Lancashire businesses report growth and growing confidence after lockdowns recede

A new survey of businesses in Lancashire suggest conditions are improving for county firms.

Firms within the service sector reported significant improvements – particularly in domestic sales, increasing workforce, and cashflow.

The quarterly survey conducted by the Chambers of Commerce in Lancashire gathered information from local businesses comparing how they have performed compared to the previous quarter and forecasting how they will perform in the next quarter.

For the first time since the start of the pandemic, service businesses are reporting growth over the last quarter and a positive outlook for the next three months.

Confidence is beginning to rise in manufacturing

The biggest concern facing service firms is in recruiting staff, with 70 per cent reporting difficulties in doing so.

Manufacturing, having started to recover in earlier quarters, has reported less clear growth but still shows a generally positive trend. There are, however, some areas of concern for the sector’s businesses.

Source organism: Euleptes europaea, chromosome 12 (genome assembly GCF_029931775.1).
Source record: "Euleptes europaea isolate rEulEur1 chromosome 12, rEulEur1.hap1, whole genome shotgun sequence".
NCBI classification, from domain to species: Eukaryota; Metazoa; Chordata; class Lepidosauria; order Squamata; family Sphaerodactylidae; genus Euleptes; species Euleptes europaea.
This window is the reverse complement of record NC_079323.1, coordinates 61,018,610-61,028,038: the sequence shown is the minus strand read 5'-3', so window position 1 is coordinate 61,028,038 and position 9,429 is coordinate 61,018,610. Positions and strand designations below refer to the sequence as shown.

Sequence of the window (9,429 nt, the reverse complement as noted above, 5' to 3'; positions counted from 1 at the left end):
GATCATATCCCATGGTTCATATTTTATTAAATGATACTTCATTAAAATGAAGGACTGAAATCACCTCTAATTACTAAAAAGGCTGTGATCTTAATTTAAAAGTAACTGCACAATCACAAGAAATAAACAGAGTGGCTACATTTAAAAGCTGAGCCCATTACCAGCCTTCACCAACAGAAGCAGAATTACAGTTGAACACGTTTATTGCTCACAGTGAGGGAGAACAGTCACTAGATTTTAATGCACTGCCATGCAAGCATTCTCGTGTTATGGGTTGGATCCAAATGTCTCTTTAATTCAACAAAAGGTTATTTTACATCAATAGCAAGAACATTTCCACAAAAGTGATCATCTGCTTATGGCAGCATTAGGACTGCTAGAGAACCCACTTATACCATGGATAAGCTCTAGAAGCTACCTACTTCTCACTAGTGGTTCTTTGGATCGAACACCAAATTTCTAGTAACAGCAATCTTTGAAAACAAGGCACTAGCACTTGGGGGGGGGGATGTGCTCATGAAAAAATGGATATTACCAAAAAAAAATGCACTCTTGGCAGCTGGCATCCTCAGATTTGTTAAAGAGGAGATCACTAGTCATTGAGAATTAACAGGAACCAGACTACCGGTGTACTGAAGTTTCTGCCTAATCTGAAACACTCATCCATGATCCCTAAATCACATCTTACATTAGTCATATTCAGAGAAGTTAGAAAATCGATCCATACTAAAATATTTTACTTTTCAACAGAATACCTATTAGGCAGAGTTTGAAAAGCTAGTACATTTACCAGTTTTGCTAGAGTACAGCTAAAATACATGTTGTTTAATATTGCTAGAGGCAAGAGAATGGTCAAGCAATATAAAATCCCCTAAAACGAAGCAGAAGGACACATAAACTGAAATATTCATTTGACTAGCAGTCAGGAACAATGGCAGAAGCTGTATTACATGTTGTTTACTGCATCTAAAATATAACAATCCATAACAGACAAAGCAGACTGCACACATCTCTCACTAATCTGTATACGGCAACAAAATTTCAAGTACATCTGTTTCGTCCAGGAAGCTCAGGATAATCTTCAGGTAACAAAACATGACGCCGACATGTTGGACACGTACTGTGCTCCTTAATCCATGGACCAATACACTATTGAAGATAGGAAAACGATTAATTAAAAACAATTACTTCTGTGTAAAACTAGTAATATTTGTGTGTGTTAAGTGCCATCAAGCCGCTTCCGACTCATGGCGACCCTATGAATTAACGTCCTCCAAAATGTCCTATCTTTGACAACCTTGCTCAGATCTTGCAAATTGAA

Exporting is still proving difficult with contraction in both sales and orders. Of major concern to manufacturers is the increasing cost of raw materials. Seventy four per cent of firms in the sector believe their prices will have to go up.

Geoff Mason, policy manager at the North and Western Lancashire Chamber of Commerce said: “It is fantastic news to see our service businesses seeing conditions improve as restrictions have eased.

Geoff Mason

“After a tumultuous year, many are still in a precarious position. So much depends on the final stage of the re-opening taking place and for there to be no further restrictions put in place.

“While the news for the last quarter is good and the outlook for the future positive, we must remember these are building from an historically low baseline."

Babs Murphy, chief executive at the North and Western Lancashire Chamber of Commerce said: “The cost and supply difficulties of raw materials is major concern. If these costs do not prove to be transitory, the long-term effects will be seen through a lack of investment in capital expenditure, training and recruitment.

"This comes at a time when investment in all of those areas is essential with increased automation, digitalisation and the move to net zero.

Babs Murphy

“We have already met Government departments, along with some of our members, to express our concerns. Action is required to prevent the recovery and rebuilding of the economy being stymied by inflation and a lack of investment.”